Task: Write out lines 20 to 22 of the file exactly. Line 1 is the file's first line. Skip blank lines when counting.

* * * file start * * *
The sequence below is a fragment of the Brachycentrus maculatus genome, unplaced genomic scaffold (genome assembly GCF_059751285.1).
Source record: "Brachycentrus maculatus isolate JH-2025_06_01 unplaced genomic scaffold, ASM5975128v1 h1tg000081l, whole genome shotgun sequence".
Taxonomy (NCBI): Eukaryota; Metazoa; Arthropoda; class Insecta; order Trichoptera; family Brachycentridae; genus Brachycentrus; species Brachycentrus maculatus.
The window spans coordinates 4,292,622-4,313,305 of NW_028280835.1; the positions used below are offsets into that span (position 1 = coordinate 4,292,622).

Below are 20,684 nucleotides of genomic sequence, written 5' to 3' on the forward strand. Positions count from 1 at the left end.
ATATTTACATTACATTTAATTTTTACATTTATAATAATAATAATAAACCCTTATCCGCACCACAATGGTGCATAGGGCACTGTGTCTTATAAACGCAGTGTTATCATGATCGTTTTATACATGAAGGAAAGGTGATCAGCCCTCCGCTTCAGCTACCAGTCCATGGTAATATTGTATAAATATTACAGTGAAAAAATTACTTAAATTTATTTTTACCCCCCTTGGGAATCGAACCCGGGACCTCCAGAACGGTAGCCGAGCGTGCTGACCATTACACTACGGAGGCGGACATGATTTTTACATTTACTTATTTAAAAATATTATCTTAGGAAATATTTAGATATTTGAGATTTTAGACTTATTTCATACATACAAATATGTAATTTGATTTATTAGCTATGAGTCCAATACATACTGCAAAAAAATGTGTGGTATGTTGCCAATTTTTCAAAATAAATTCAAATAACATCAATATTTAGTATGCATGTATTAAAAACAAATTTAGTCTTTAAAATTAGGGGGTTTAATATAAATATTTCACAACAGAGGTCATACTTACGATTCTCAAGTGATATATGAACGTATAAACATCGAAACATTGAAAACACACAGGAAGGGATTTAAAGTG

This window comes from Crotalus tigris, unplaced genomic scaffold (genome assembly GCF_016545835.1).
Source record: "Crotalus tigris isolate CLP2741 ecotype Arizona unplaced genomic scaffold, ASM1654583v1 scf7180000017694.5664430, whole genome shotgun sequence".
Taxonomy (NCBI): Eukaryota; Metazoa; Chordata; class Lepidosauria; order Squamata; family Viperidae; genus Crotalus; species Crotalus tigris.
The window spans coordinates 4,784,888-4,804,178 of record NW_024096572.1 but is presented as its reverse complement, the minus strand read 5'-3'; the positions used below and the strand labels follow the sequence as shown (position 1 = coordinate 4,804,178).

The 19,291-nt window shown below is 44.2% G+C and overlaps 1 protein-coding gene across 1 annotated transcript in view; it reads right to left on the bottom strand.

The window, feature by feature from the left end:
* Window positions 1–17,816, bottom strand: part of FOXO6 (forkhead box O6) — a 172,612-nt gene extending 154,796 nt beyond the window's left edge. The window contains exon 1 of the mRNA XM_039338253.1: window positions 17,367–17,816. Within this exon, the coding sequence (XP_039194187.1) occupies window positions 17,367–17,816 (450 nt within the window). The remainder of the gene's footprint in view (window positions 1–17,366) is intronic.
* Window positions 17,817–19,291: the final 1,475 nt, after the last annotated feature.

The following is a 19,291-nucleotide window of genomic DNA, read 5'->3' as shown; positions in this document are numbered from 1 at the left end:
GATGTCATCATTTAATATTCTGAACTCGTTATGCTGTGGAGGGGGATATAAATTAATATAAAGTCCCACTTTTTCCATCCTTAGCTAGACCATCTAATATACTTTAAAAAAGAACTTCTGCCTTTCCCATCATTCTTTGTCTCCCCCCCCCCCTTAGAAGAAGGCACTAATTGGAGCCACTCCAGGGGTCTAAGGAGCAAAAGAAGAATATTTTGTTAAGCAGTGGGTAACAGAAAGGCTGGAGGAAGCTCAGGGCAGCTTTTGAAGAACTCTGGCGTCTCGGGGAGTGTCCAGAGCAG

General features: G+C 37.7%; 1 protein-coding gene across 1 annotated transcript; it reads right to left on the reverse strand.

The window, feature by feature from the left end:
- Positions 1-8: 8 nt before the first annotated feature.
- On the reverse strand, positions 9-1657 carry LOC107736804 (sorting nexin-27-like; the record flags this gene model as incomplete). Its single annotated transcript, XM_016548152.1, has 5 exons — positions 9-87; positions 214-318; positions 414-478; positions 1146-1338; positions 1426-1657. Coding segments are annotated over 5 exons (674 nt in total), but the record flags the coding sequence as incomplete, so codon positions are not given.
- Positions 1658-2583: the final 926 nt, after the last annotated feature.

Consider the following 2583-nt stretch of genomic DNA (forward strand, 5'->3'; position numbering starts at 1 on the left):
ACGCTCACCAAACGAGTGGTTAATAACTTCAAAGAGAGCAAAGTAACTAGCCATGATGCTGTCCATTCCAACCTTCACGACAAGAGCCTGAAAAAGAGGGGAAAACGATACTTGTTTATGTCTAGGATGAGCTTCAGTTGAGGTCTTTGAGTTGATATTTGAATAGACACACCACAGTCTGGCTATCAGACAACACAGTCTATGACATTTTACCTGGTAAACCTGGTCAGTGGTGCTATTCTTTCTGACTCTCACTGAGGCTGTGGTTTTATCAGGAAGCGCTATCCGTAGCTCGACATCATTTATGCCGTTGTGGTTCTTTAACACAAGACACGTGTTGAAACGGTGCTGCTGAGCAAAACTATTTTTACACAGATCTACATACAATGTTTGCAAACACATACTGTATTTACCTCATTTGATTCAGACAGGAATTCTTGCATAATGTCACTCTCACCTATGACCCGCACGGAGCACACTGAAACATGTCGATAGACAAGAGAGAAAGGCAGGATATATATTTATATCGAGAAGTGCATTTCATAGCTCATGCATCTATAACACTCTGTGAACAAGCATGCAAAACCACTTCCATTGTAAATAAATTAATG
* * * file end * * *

- On the reverse strand, positions 9-1657 carry LOC107736804 (sorting nexin-27-like; the record flags this gene model as incomplete). Its single annotated transcript, XM_016548152.1, has 5 exons — positions 9-87; positions 214-318; positions 414-478; positions 1146-1338; positions 1426-1657. Coding segments are annotated over 5 exons (674 nt in total), but the record flags the coding sequence as incomplete, so codon positions are not given.
- Positions 1658-2583: the final 926 nt, after the last annotated feature.

Consider the following 2583-nt stretch of genomic DNA (forward strand, 5'->3'; position numbering starts at 1 on the left):